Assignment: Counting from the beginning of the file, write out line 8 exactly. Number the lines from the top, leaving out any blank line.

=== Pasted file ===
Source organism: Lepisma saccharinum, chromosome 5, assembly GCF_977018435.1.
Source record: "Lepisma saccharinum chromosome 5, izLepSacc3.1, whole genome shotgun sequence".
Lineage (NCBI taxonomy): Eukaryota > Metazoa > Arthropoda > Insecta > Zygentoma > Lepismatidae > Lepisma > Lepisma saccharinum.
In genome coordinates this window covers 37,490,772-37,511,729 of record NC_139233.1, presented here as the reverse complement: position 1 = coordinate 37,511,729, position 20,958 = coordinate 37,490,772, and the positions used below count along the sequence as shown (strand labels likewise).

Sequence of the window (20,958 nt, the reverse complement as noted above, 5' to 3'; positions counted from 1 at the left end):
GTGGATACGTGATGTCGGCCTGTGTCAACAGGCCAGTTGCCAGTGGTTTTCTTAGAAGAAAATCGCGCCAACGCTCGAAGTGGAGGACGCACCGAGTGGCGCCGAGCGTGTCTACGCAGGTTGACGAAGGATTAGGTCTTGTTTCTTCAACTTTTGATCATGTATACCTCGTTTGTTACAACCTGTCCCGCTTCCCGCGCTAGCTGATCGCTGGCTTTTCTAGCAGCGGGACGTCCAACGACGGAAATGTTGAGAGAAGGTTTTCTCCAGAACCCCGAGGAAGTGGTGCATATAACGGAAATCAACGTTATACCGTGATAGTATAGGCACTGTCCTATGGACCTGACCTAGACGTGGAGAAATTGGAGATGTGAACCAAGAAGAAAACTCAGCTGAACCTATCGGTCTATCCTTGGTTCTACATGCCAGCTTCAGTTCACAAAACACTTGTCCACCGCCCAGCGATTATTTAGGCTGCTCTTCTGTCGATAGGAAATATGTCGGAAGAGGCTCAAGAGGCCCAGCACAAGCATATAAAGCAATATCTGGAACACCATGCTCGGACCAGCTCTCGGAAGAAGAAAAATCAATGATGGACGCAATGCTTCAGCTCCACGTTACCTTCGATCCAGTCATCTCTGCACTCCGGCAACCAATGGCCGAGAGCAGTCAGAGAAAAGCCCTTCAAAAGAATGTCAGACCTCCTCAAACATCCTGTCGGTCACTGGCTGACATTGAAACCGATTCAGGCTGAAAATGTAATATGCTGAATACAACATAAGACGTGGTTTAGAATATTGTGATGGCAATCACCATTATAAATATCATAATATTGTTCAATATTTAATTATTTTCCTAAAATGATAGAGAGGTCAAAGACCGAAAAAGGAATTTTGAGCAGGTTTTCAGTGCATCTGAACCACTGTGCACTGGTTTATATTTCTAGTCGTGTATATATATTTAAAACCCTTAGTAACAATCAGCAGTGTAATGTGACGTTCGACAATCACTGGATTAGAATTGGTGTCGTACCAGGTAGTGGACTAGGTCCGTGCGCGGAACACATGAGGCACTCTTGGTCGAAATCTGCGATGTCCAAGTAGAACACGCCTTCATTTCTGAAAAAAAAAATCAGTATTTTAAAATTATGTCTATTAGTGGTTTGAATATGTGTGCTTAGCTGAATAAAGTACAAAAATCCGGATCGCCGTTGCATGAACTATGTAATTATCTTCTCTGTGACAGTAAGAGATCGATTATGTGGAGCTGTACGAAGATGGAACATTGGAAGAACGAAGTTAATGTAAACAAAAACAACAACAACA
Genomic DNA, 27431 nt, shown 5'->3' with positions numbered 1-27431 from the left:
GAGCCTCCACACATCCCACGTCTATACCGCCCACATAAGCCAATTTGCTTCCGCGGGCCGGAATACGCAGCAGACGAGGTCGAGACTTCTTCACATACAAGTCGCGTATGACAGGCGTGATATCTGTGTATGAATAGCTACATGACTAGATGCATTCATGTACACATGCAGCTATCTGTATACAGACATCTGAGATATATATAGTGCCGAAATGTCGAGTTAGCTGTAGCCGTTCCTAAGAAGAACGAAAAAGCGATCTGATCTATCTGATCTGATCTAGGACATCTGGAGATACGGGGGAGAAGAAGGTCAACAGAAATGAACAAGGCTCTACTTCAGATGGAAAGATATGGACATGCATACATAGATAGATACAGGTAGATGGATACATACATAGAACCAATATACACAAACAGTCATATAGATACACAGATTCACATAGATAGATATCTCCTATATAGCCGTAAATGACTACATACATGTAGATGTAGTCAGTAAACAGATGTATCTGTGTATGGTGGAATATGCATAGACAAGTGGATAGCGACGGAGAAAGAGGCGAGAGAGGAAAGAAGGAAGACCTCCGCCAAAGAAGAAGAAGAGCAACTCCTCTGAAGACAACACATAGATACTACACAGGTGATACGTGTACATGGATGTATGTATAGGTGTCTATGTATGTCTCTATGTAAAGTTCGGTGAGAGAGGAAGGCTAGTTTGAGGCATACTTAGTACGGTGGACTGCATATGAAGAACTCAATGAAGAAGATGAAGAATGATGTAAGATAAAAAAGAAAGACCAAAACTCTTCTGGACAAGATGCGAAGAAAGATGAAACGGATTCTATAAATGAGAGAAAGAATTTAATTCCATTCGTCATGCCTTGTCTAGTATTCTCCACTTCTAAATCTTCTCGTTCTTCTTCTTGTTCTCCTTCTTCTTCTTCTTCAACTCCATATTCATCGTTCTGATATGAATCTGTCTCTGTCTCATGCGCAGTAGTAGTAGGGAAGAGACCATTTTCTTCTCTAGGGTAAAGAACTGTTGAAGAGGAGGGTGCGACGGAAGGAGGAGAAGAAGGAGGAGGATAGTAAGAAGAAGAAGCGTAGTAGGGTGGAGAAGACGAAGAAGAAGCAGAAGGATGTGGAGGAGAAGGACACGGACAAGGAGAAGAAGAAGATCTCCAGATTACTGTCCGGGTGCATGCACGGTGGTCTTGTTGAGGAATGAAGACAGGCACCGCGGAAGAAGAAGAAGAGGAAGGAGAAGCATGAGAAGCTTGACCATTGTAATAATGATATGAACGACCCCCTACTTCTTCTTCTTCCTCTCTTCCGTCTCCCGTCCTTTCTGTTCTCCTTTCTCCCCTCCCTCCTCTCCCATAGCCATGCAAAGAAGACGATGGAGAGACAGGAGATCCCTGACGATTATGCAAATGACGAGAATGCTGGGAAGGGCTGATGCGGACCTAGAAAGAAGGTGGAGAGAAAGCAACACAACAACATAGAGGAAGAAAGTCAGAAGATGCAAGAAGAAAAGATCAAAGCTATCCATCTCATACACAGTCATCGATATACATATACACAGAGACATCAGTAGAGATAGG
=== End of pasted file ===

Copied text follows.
GAGCCTCCACACATCCCACGTCTATACCGCCCACATAAGCCAATTTGCTTCCGCGGGCCGGAATACGCAGCAGACGAGGTCGAGACTTCTTCACATACAAGTCGCGTATGACAGGCGTGATATCTGTGTATGAATAGCTACATGACTAGATGCATTCATGTACACATGCAGCTATCTGTATACAGACATCTGAGATATATATAGTGCCGAAATGTCGAGTTAGCTGTAGCCGTTCCTAAGAAGAACGAAAAAGCGATCTGATCTATCTGATCTGATCTAGGACATCTGGAGATACGGGGGAGAAGAAGGTCAACAGAAATGAACAAGGCTCTACTTCAGATGGAAAGATATGGACATGCATACATAGATAGATACAGGTAGATGGATACATACATAGAACCAATATACACAAACAGTCATATAGATACACAGATTCACATAGATAGATATCTCCTATATAGCCGTAAATGACTACATACATGTAGATGTAGTCAGTAAACAGATGTATCTGTGTATGGTGGAATATGCATAGACAAGTGGATAGCGACGGAGAAAGAGGCGAGAGAGGAAAGAAGGAAGACCTCCGCCAAAGAAGAAGAAGAGCAACTCCTCTGAAGACAACACATAGATACTACACAGGTGATACGTGTACATGGATGTATGTATAGGTGTCTATGTATGTCTCTATGTAAAGTTCGGTGAGAGAGGAAGGCTAGTTTGAGGCATACTTAGTACGGTGGACTGCATATGAAGAACTCAATGAAGAAGATGAAGAATGATGTAAGATAAAAAAGAAAGACCAAAACTCTTCTGGACAAGATGCGAAGAAAGATGAAACGGATTCTATAAATGAGAGAAAGAATTTAATTCCATTCGTCATGCCTTGTCTAGTATTCTCCACTTCTAAATCTTCTCGTTCTTCTTCTTGTTCTCCTTCTTCTTCTTCTTCAACTCCATATTCATCGTTCTGATATGAATCTGTCTCTGTCTCATGCGCAGTAGTAGTAGGGAAGAGACCATTTTCTTCTCTAGGGTAAAGAACTGTTGAAGAGGAGGGTGCGACGGAAGGAGGAGAAGAAGGAGGAGGATAGTAAGAAGAAGAAGCGTAGTAGGGTGGAGAAGACGAAGAAGAAGCAGAAGGATGTGGAGGAGAAGGACACGGACAAGGAGAAGAAGAAGATCTCCAGATTACTGTCCGGGTGCATGCACGGTGGTCTTGTTGAGGAATGAAGACAGGCACCGCGGAAGAAGAAGAAGAGGAAGGAGAAGCATGAGAAGCTTGACCATTGTAATAATGATATGAACGACCCCCTACTTCTTCTTCTTCCTCTCTTCCGTCTCCCGTCCTTTCTGTTCTCCTTTCTCCCCTCCCTCCTCTCCCATAGCCATGCAAAGAAGACGATGGAGAGACAGGAGATCCCTGACGATTATGCAAATGACGAGAATGCTGGGAAGGGCTGATGCGGACCTAGAAAGAAGGTGGAGAGAAAGCAACACAACAACATAGAGGAAGAAAGTCAGAAGATGCAAGAAGAAAAGATCAAAGCTATCCATCTCATACACAGTCATCGATATACATATACACAGAGACATCAGTAGAGATAGG